I did have one major complaint about the 2006-2013 Chevrolet Impala. The interior was semi-inspiring. Not exactly bland, but not as fussy as today's Impala. The seats were indeed comfortable, but not supportive. In all, the seats were the kind that I'd like to sink my body into and drive for longer periods of time. The rear seat will accommodate two full-sized adults, even taller than me. And, yes, you can put a third person back there.
The complaint I had centered on the entire design of the driver's area. The instrument panel was typical 2000s GM design – disengaged, cheaply made not of the best materials around and semi-inspired controls. Half of the Impalas I drove back then had bench seats, which were on the wane at that time. Yet, I drove my share of Impalas with bucket seats and a wide console with a huge shifter on it. If one thing bothered me the most about Impalas equipped as such is the lack of shifter position identification. You had to look at the instrument cluster to see where you put the shifter.
Luckily, Impalas came with OnStar connectivity and SiriusXM radio. While the Impala was great for long journeys – and I took some epic trips in them – having those two functions on board made driving one more than tolerable. More so, was the 2000s era "information center" placed on the lower part of the speedometer. The information center was GM's way to simplifying the trip computer and monitoring vehicle functions. That was a life saver many times over, since a lot of cars back then did not have them. Now, you cannot live without them in today;s vehicles. The need for valuable information was indeed given a good shot in the arm by GM.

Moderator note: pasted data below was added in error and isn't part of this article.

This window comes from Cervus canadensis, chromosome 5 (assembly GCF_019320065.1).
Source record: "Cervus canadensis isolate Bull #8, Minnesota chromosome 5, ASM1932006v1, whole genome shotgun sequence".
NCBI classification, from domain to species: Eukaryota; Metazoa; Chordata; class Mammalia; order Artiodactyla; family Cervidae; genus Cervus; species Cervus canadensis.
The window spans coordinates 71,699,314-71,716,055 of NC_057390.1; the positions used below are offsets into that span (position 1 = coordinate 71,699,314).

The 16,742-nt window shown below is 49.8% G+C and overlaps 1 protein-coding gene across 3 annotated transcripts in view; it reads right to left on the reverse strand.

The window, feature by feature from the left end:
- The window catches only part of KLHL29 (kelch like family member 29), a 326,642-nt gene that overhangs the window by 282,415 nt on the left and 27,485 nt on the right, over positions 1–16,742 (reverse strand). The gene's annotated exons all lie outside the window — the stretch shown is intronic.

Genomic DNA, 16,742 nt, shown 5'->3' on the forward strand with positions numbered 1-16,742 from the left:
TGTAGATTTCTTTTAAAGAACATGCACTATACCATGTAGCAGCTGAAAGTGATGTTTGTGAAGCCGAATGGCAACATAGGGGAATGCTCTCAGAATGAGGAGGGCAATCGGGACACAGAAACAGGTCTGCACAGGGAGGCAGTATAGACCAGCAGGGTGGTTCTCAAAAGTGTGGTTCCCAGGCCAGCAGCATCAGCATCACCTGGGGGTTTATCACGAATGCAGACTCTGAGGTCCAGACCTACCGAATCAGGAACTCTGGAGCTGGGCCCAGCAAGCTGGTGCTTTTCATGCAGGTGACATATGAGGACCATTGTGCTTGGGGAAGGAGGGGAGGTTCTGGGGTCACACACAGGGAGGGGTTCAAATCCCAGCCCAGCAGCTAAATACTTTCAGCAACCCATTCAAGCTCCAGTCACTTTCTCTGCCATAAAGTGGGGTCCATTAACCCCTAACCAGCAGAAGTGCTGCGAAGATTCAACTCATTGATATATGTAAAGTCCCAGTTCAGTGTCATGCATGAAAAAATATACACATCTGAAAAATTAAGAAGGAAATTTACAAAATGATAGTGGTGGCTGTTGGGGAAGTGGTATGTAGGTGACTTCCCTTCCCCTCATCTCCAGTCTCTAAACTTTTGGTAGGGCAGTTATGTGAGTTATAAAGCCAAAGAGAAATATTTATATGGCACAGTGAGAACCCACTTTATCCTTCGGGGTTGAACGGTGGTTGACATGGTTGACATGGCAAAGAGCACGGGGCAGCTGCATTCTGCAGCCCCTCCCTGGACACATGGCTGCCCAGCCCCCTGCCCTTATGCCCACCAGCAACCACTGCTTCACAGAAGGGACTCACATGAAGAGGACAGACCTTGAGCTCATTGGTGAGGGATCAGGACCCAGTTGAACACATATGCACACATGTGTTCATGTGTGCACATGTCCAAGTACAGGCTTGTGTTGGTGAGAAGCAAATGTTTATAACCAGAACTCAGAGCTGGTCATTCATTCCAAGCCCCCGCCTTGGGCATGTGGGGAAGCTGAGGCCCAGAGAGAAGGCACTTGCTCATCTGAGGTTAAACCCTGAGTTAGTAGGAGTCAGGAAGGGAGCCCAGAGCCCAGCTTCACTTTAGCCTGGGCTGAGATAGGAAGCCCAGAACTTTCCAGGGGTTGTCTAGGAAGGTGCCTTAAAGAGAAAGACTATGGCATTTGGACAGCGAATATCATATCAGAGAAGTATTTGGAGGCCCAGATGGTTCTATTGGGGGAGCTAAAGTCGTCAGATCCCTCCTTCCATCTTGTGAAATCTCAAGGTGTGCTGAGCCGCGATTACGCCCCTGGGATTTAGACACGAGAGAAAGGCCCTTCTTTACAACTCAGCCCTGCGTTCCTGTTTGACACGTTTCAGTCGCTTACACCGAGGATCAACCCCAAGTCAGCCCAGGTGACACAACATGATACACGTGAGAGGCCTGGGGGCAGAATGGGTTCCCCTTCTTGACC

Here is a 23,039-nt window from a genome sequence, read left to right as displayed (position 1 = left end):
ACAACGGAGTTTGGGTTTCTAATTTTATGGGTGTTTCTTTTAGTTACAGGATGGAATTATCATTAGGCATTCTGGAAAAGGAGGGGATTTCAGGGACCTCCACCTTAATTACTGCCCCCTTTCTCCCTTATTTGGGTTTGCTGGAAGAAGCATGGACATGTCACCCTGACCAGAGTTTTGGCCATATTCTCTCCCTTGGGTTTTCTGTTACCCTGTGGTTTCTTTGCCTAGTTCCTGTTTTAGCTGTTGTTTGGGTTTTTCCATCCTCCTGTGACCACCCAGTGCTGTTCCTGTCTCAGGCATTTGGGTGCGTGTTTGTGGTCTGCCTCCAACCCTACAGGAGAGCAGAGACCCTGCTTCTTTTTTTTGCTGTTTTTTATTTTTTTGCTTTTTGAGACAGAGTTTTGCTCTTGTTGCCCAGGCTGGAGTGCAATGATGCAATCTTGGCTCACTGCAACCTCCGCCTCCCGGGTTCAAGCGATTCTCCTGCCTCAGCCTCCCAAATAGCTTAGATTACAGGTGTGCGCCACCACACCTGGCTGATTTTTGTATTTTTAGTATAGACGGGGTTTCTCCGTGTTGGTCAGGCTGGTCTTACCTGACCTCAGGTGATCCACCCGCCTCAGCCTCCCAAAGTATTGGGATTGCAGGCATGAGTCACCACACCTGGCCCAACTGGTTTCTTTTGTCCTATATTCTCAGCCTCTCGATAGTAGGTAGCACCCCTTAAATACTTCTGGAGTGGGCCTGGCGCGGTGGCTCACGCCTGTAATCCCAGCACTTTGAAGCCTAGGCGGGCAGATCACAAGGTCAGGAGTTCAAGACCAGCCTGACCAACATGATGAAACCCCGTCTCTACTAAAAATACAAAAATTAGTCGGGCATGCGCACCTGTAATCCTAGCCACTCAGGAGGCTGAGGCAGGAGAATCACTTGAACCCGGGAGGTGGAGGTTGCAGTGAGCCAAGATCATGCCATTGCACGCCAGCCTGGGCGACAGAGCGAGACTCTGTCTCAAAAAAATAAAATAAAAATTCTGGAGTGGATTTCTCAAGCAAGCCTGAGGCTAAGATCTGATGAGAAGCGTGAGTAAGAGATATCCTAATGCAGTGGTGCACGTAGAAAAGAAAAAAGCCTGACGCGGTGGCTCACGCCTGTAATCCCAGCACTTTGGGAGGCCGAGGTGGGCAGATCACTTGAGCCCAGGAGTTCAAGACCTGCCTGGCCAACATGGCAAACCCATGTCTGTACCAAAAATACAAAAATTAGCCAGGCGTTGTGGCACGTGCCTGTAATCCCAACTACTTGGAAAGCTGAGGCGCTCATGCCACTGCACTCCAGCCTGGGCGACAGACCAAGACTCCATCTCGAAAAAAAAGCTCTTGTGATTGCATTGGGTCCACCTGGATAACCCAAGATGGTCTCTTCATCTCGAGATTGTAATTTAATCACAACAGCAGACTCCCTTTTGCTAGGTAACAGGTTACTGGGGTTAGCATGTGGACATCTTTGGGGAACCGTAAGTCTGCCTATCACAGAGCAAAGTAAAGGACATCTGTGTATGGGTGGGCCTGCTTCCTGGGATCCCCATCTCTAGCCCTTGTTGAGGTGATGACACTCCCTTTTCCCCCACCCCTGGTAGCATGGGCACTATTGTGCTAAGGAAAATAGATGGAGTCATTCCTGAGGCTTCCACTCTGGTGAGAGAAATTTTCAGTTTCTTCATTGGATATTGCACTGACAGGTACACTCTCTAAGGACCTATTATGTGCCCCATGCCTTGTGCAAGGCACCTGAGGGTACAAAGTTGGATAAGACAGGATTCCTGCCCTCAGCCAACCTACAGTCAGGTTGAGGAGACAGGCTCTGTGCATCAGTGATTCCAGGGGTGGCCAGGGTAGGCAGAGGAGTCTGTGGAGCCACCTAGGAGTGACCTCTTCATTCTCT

How do I sum up the years of driving the third-generation W-Body Chevrolet Impala? It was designed for both the "traditional" driver and everyone else. It was a stylistic option for the rest of us who love the size, comfort and the solid ride of the car.
Perhaps it should be that way. There are many of these on the road today. If you happen to look for one and find a gem – buy it.
DISCLAIMER: Vehicles shown in this article were rented by Randy Stern
All photos by Randy Stern
PRE-OWNED VEHICLE INFORMATION: Per a search on several car shopping sites, V&R found there were several 2006-2010 Chevrolet Impalas available between $1,700 and $11,000. Mileage and condition varies, but most were found with over 80,000 miles on the odometer, the highest being over 236,000 miles. Always have any vehicle inspected before purchase.